Butyl rubber (IIR), a synthetic rubber produced by copolymerizing isobutylene with small amounts of isoprene. Valued for its chemical inertness, impermeability to gases, and weatherability, butyl rubber is employed in the inner linings of automobile tires and in other specialty applications. Both

  • butylated hydroxytoluene (chemical compound)

    preservative: , butylated hydroxytoluene, or BHT) retard the development of rancidity produced by oxidation in margarine, shortening, and a variety of foods containing fats and oils. Antibiotics such as the tetracyclines are used to prevent the growth of harmful bacteria in poultry, fish, and canned foods. Humectants,…

  • butylated melamine resin (chemical compound)

    melamine: Manufacture and applications of melamine: Butylated melamine resins, made by incorporating butyl alcohol into the melamine–formaldehyde reaction mixture, are fluids used as ingredients of paints and varnishes. A copolymer containing melamine, formaldehyde, and sodium bisulfite produces a foam with sound-absorbing and flame-retardant properties. The foam has a notably hard microbubble…

  • butylene (chemical compound)

    Butene, any of four isomeric compounds belonging to the series of olefinic hydrocarbons. The chemical formula is C4H8. The isomeric forms are 1-butene, cis-2-butene, trans-2-butene, and isobutylene. All four butenes are gases at room temperature and pressure. Butenes are formed during the c

  • butyllithium (chemical compound)

    lithium: Significant uses: …a large scale is n-butyllithium, C4H9Li. Its principal commercial use is as an initiator of polymerization, for example, in the production of synthetic rubber. It is also extensively used in the production of other organic chemicals, especially pharmaceuticals. Because of its light weight and large negative electrochemical potential, lithium…

  • butyric acid (chemical compound)

    Butyric acid (CH3CH2CH2CO2H), a fatty acid occurring in the form of esters in animal fats and plant oils. As a glyceride (an ester containing an acid and glycerol), it makes up 3–4 percent of butter; the disagreeable odour of rancid butter is that of hydrolysis of the butyric acid glyceride. The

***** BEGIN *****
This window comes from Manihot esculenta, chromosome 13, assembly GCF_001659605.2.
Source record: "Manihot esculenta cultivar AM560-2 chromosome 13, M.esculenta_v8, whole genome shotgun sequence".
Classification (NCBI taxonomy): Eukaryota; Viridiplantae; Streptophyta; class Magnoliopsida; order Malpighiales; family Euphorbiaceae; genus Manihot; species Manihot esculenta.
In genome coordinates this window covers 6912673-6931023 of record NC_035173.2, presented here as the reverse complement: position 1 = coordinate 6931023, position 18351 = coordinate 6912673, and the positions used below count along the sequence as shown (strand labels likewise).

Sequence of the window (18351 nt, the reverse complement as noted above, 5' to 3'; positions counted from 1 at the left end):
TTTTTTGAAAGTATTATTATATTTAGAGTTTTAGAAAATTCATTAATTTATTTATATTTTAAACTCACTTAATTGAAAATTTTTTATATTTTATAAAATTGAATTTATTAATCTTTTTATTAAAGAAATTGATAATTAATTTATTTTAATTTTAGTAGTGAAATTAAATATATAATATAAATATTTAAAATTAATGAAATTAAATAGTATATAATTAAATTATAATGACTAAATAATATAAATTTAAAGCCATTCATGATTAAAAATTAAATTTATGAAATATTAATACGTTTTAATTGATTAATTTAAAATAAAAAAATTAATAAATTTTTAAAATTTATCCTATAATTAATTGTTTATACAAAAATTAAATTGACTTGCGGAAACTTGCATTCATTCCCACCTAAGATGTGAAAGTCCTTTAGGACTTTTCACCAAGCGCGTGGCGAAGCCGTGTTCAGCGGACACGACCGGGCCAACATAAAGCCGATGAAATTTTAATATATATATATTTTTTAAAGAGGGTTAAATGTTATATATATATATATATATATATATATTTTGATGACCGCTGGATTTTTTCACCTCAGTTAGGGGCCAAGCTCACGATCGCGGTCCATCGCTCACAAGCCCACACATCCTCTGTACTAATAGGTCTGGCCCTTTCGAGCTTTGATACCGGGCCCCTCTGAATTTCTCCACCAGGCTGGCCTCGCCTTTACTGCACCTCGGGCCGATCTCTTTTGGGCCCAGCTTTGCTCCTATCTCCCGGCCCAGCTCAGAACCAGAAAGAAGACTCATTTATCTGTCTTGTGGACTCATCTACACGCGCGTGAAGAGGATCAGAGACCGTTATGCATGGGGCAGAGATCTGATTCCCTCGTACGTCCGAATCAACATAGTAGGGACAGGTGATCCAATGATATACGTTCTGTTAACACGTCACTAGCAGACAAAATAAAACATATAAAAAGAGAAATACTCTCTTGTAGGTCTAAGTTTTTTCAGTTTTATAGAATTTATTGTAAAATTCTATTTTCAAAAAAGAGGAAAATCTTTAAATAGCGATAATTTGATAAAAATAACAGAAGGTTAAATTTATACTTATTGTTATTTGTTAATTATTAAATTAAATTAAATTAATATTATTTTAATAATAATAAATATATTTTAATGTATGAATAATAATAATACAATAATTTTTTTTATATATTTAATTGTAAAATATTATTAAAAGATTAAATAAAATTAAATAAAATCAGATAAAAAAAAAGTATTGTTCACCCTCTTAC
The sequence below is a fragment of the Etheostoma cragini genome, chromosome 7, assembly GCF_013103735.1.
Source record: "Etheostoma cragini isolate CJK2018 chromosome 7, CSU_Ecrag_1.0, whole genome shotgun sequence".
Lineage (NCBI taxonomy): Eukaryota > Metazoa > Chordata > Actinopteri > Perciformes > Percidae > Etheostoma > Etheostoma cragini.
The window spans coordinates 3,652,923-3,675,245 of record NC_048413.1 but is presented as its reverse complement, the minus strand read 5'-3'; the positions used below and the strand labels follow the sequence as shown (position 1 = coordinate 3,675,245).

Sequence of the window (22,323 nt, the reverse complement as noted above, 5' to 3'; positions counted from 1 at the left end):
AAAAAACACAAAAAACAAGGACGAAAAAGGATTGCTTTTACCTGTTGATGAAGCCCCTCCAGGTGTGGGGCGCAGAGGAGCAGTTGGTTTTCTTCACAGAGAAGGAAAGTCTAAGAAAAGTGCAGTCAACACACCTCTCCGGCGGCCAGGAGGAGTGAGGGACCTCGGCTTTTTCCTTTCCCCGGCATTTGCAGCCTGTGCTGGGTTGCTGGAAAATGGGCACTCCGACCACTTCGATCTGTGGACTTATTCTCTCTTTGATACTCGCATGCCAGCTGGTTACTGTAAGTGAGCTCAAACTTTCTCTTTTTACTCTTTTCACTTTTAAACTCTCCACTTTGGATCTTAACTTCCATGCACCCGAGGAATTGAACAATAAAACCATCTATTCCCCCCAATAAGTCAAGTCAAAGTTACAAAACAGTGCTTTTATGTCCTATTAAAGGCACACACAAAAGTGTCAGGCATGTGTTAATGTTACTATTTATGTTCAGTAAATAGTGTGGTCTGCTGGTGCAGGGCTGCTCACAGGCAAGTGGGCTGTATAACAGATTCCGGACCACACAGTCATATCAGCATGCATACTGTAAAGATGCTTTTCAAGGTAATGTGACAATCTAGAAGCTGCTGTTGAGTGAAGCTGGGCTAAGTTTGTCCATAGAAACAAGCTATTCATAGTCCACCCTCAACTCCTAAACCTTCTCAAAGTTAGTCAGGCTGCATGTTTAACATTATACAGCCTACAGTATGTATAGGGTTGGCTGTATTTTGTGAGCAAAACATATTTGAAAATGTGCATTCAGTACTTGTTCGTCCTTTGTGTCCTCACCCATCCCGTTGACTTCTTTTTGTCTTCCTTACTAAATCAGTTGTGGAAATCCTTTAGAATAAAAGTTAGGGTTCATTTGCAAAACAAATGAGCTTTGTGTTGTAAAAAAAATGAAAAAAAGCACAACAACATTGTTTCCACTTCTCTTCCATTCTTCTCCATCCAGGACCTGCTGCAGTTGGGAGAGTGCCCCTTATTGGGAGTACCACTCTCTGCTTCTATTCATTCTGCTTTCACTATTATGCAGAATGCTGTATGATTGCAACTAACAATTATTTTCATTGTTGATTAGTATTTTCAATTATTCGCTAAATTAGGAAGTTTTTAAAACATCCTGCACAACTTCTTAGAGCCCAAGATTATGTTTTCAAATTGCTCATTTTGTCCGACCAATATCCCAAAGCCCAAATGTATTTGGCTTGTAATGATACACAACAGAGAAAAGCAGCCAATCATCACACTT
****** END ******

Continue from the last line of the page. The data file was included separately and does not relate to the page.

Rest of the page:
• butyrophenone (drug)

    antipsychotic drug: …third class of antipsychotics, the butyrophenones, emerged when a small Belgian drug company embarked on a plan in the late 1950s to develop analogs of meperidine through inexpensive chemical substitutions. Experiments gave rise to a compound that caused chlorpromazine-like sedation but had a completely different structure. This led to the…

  • butyryl-S-ACP (chemical compound)

    metabolism: Fatty acids: …catalyzed by crotonyl-ACP reductase, are butyryl-S-ACP and NADP+.

  • Butz, Earl Lauer (American economist and government official)

    Earl Lauer Butz, American economist and government official (born July 3, 1909, Albion, Ind.—died Feb. 2, 2008, Kensington, Md.), served (1971–76) as the forceful secretary of agriculture under U.S. Presidents Richard Nixon and Gerald Ford; he had also held (1954–57) the post of assistant secretary

  • Butzer, Martin (Protestant religious reformer)

    Martin Bucer, Protestant reformer, mediator, and liturgical scholar best known for his ceaseless attempts to make peace between conflicting reform groups. He influenced not only the development of Calvinism but also the liturgical development of the Anglican Communion. Bucer entered the Dominican

  • Butzner, Jane (Canadian writer)

    Jane Jacobs, American-born Canadian urbanologist noted for her clear and original observations on urban life and its problems. After graduating from high school, Butzner worked at the Scranton Tribune. She moved to New York City in 1934, where she held several different jobs while writing articles

  • Buvuma Island (island, Africa)

    East African lakes: Physiography: , lies Buvuma Island. There are numerous other islands, most being of ironstone formation overlying quartzite and crystalline schists. The Kagera River, largest of the affluents, may be considered the most remote headstream of the Nile. The outlet of the lake and the conventional source of the…

  • Buwayhid dynasty

    Būyid Dynasty, (945–1055), Islāmic dynasty of pronounced Iranian and Shī?ī character that provided native rule in western Iran and Iraq in the period between the Arab and Turkish conquests. Of Daylamite (northern Iranian) origin, the line was founded by the three sons of Būyeh (or Buwayh), ?Alī, ?

  • Buxaceae (plant family)

    Boxwood, (family Buxaceae), any of the plants in the family Buxaceae (order Buxales), best known for the ornamental and useful boxwoods. The boxwood family comprises five genera of trees, shrubs, and herbs and is native to North America, Europe, North Africa, and Asia. Flowers are small, unisexual,